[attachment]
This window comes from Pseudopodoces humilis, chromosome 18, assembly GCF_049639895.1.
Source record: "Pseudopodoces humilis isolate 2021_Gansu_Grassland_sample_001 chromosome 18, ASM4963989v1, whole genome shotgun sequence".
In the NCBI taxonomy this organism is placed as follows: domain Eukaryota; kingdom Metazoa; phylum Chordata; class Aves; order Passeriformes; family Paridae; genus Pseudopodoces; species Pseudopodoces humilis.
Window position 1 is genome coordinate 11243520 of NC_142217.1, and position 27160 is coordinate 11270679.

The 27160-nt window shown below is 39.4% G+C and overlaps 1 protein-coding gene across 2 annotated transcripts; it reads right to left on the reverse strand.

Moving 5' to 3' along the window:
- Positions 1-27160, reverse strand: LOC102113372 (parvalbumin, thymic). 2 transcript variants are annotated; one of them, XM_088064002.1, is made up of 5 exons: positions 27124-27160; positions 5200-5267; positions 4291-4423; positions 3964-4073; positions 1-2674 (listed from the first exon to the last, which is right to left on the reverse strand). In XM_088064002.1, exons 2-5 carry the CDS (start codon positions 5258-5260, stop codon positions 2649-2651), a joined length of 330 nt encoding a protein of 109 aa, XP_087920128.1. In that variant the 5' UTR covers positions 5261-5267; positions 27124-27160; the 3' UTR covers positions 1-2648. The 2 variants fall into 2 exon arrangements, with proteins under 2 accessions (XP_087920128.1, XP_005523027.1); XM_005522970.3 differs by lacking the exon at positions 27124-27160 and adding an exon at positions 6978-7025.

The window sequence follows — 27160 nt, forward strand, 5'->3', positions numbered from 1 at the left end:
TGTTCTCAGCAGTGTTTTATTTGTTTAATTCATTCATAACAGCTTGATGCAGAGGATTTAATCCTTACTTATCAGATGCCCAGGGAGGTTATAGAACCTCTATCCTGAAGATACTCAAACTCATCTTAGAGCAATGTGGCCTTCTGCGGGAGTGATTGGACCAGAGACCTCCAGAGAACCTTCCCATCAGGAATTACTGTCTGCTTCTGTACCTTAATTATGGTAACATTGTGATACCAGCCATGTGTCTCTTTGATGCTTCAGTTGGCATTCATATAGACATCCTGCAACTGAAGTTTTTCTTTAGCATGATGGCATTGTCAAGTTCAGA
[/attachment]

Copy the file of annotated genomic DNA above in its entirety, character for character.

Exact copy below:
This window comes from Pseudopodoces humilis, chromosome 18, assembly GCF_049639895.1.
Source record: "Pseudopodoces humilis isolate 2021_Gansu_Grassland_sample_001 chromosome 18, ASM4963989v1, whole genome shotgun sequence".
In the NCBI taxonomy this organism is placed as follows: domain Eukaryota; kingdom Metazoa; phylum Chordata; class Aves; order Passeriformes; family Paridae; genus Pseudopodoces; species Pseudopodoces humilis.
Window position 1 is genome coordinate 11243520 of NC_142217.1, and position 27160 is coordinate 11270679.

The 27160-nt window shown below is 39.4% G+C and overlaps 1 protein-coding gene across 2 annotated transcripts; it reads right to left on the reverse strand.

Moving 5' to 3' along the window:
- Positions 1-27160, reverse strand: LOC102113372 (parvalbumin, thymic). 2 transcript variants are annotated; one of them, XM_088064002.1, is made up of 5 exons: positions 27124-27160; positions 5200-5267; positions 4291-4423; positions 3964-4073; positions 1-2674 (listed from the first exon to the last, which is right to left on the reverse strand). In XM_088064002.1, exons 2-5 carry the CDS (start codon positions 5258-5260, stop codon positions 2649-2651), a joined length of 330 nt encoding a protein of 109 aa, XP_087920128.1. In that variant the 5' UTR covers positions 5261-5267; positions 27124-27160; the 3' UTR covers positions 1-2648. The 2 variants fall into 2 exon arrangements, with proteins under 2 accessions (XP_087920128.1, XP_005523027.1); XM_005522970.3 differs by lacking the exon at positions 27124-27160 and adding an exon at positions 6978-7025.

The window sequence follows — 27160 nt, forward strand, 5'->3', positions numbered from 1 at the left end:
TGTTCTCAGCAGTGTTTTATTTGTTTAATTCATTCATAACAGCTTGATGCAGAGGATTTAATCCTTACTTATCAGATGCCCAGGGAGGTTATAGAACCTCTATCCTGAAGATACTCAAACTCATCTTAGAGCAATGTGGCCTTCTGCGGGAGTGATTGGACCAGAGACCTCCAGAGAACCTTCCCATCAGGAATTACTGTCTGCTTCTGTACCTTAATTATGGTAACATTGTGATACCAGCCATGTGTCTCTTTGATGCTTCAGTTGGCATTCATATAGACATCCTGCAACTGAAGTTTTTCTTTAGCATGATGGCATTGTCAAGTTCAGA